In a simplified way, packet duplication refers to when data packets are duplicated somewhere in the network, and are then received twice at their destination. Many times, if the source of the data believes that a data packet was not transmitted correctly because of a packet loss, it may retransmit that packet. The destination source may have already gotten the first packet, and will receive a second duplicate packet.
Once again, in the example of a video chat, packet duplication may cause you to hear as though someone is repeating words or sentences as they’re speaking to you - which isn’t a very pleasant experience.
Packet reordering is also pretty self explanatory and occurs when data packets arrive at their destination in the wrong order. This can happen for various reasons, such as multipath routing, route fluttering, and wrong QoS queue configuration.
Packet reordering is also very simple to spot. If you’re talking to someone over video call and all of a sudden words in their sentences sound scrabbled and out of order, it may be because the data arrived in the wrong sequence.
Once again, a network performance monitoring solution will be able to catch these problems, right as they happen. Having continuous monitoring of your network, whether from your head office, data center, or home office, means that you’ll catch these network issues long before you’re on an important video call with a client who can’t understand a word you’re saying because of packet loss or packet reordering.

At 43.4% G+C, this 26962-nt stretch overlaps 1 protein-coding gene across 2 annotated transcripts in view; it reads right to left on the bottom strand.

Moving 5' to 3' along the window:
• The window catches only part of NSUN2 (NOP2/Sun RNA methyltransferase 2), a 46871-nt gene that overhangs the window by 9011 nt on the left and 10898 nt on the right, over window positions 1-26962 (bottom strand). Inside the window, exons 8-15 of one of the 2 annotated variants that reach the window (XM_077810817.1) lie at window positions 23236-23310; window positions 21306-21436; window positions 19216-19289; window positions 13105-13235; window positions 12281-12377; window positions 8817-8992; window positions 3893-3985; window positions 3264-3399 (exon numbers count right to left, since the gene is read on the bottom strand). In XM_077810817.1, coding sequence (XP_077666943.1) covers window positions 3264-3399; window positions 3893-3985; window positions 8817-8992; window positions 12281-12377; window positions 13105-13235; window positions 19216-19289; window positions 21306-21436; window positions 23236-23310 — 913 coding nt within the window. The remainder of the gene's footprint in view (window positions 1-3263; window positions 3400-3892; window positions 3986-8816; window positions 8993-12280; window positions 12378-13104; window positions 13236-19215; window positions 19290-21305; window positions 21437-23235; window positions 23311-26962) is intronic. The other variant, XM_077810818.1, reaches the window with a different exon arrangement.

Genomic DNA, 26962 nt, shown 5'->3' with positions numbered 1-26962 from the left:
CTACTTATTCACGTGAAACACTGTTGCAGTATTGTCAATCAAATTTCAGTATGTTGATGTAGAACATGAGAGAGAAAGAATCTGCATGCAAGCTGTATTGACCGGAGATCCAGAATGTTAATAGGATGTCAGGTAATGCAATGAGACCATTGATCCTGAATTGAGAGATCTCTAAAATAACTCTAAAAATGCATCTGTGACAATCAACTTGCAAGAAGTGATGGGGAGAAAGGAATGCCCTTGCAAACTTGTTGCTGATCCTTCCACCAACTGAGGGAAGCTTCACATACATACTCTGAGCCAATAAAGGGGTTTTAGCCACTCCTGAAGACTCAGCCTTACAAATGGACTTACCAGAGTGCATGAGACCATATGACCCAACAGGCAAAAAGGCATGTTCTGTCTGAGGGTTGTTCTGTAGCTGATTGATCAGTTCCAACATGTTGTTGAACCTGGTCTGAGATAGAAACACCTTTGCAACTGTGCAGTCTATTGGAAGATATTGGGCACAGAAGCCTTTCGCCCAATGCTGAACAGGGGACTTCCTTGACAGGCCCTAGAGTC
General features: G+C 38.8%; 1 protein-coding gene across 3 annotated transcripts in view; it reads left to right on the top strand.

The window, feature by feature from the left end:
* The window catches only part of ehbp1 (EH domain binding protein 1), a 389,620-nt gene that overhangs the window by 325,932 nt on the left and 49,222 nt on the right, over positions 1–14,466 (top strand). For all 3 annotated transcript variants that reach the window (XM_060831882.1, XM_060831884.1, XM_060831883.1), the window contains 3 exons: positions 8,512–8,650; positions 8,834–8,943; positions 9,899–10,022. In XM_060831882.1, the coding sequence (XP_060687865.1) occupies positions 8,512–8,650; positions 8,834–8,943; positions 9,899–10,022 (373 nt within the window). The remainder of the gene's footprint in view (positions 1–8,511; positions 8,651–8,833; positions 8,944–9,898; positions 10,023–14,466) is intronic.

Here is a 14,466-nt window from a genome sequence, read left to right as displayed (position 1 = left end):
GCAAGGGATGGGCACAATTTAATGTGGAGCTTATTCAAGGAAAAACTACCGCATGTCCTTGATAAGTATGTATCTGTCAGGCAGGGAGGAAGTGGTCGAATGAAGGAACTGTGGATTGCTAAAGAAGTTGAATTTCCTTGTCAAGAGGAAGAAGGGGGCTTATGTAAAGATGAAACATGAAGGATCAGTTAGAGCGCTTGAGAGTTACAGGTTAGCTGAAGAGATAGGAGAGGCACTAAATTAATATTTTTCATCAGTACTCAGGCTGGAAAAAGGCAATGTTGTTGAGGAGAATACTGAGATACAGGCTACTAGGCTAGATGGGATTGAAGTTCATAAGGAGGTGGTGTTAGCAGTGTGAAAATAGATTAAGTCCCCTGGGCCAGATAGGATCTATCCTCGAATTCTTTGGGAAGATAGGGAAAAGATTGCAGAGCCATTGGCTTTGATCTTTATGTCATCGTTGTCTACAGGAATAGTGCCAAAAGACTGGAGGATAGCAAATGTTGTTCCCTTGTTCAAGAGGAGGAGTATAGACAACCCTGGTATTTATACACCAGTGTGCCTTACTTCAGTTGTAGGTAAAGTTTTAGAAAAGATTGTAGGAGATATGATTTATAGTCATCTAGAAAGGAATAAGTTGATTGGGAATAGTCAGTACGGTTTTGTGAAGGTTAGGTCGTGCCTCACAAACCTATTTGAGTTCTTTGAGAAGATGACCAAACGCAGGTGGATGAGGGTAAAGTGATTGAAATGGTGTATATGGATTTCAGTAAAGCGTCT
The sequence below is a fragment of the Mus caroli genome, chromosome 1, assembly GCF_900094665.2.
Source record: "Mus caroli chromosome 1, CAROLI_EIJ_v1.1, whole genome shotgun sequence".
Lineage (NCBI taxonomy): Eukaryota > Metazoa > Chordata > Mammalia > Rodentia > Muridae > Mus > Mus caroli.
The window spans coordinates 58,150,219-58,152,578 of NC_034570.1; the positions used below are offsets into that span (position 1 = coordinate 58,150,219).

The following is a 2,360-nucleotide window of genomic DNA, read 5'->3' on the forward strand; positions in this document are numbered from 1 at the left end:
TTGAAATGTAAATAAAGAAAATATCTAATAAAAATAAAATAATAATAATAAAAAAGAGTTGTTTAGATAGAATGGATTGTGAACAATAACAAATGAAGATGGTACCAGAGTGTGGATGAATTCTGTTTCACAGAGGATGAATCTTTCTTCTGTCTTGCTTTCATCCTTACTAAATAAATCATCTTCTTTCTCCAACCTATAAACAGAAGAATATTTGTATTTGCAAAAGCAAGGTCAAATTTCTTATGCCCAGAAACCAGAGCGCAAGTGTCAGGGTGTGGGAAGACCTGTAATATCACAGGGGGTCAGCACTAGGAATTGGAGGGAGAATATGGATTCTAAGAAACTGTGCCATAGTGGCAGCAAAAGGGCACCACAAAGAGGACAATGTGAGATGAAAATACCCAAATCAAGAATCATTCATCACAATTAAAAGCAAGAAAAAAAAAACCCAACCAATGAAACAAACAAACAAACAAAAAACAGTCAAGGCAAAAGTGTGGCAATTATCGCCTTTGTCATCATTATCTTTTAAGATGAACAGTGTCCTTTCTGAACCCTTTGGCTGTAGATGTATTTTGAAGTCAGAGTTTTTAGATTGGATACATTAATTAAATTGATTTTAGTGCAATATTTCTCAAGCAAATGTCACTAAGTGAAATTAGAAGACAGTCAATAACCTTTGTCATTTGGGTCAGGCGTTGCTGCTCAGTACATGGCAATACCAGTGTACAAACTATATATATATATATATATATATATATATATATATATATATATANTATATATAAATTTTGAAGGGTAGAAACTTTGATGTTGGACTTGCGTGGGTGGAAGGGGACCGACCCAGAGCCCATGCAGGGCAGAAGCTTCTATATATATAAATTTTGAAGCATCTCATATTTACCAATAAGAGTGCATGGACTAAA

If you want to learn more about why you should be monitoring your network, you can check out our blog post on the Top 7 Reasons Why You Should Monitor Network Performance.
Measuring User Quality of Experience (QoE)
Now you may be wondering how all these metrics could possibly play a part in how to measure network performance. All the metrics we mentioned, in addition to user requirements and user perceptions, play a role in determining the perceived performance of your network.
Each metric on its own gives you an idea of how your infrastructure is performing, but you need to look at all of these factors to give a true measurement of network performance.
The best way to measure and quantify user experience is by measuring User Quality of Experience (QoE). Quality of Experience (QoE) allows you to measure performance from the end-user perspective and is essentially the perception of the user of the effectiveness and quality of the system or service. In fact, users base their opinions about the network exclusively on their perception of QoE.
Measuring QoE is a culmination of all these network performance metrics we discussed, as well as the ability of the network to meet the user’s expectations. That’s basically what network performance is all about.